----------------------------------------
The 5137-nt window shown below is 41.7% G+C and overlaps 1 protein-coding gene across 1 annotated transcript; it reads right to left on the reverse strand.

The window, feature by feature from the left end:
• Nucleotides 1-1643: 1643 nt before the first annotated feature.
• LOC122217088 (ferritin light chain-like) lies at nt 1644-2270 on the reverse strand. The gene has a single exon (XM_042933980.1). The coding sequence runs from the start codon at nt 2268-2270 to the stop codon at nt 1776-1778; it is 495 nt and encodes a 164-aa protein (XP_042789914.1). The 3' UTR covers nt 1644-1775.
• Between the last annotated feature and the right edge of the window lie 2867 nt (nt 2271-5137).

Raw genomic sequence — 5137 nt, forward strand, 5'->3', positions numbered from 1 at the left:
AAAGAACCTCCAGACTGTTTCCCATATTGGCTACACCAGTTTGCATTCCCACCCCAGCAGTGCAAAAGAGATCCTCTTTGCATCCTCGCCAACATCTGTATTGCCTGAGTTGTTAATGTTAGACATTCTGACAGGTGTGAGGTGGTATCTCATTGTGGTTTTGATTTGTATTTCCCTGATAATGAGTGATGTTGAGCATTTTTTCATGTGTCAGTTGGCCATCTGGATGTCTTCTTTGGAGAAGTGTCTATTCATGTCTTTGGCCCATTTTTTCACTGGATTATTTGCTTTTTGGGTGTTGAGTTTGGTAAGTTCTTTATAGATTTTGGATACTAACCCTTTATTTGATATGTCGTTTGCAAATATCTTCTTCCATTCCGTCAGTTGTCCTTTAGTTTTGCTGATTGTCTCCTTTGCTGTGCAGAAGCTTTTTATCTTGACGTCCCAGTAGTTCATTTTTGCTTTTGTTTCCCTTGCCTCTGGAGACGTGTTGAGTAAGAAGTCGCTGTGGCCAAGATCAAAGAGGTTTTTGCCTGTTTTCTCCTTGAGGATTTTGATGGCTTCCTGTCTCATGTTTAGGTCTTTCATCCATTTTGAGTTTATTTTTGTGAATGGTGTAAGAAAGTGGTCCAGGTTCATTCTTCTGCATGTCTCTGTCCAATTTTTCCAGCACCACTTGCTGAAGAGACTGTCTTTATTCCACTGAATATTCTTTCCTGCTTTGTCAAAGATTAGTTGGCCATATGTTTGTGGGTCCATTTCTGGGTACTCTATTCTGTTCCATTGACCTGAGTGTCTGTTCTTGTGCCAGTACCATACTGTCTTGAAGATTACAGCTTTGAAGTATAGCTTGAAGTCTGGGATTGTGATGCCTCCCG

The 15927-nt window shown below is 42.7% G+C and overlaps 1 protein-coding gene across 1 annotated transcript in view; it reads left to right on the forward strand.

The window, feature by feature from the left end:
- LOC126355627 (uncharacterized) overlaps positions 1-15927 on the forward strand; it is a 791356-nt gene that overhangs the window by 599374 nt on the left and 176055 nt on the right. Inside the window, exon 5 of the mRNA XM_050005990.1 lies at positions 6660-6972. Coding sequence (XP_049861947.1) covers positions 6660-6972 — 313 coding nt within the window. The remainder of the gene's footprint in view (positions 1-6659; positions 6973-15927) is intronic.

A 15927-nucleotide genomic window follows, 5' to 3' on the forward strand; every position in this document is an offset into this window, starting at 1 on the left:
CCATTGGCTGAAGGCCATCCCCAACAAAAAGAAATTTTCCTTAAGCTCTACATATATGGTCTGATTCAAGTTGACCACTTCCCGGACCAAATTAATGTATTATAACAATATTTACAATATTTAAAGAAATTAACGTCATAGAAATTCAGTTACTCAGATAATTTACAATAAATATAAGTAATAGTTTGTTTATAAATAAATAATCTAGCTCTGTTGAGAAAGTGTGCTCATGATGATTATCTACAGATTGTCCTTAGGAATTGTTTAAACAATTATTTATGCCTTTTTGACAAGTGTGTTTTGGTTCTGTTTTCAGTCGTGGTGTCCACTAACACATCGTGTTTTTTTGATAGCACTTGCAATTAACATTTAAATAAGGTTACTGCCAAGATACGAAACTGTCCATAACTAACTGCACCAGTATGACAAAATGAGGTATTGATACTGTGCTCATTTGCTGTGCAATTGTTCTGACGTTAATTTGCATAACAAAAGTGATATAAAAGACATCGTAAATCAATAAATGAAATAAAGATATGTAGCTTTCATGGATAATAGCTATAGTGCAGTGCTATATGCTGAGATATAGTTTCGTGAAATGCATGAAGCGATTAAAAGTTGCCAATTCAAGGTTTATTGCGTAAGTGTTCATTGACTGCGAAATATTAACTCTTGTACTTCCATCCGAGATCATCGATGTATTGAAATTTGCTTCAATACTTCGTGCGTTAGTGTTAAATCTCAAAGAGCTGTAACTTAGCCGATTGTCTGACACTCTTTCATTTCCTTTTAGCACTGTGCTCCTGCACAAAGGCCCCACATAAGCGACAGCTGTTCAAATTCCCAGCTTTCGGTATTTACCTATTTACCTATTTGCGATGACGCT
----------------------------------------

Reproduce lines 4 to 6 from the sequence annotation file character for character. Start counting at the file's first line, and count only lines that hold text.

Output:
• LOC122217088 (ferritin light chain-like) lies at nt 1644-2270 on the reverse strand. The gene has a single exon (XM_042933980.1). The coding sequence runs from the start codon at nt 2268-2270 to the stop codon at nt 1776-1778; it is 495 nt and encodes a 164-aa protein (XP_042789914.1). The 3' UTR covers nt 1644-1775.
• Between the last annotated feature and the right edge of the window lie 2867 nt (nt 2271-5137).

Raw genomic sequence — 5137 nt, forward strand, 5'->3', positions numbered from 1 at the left: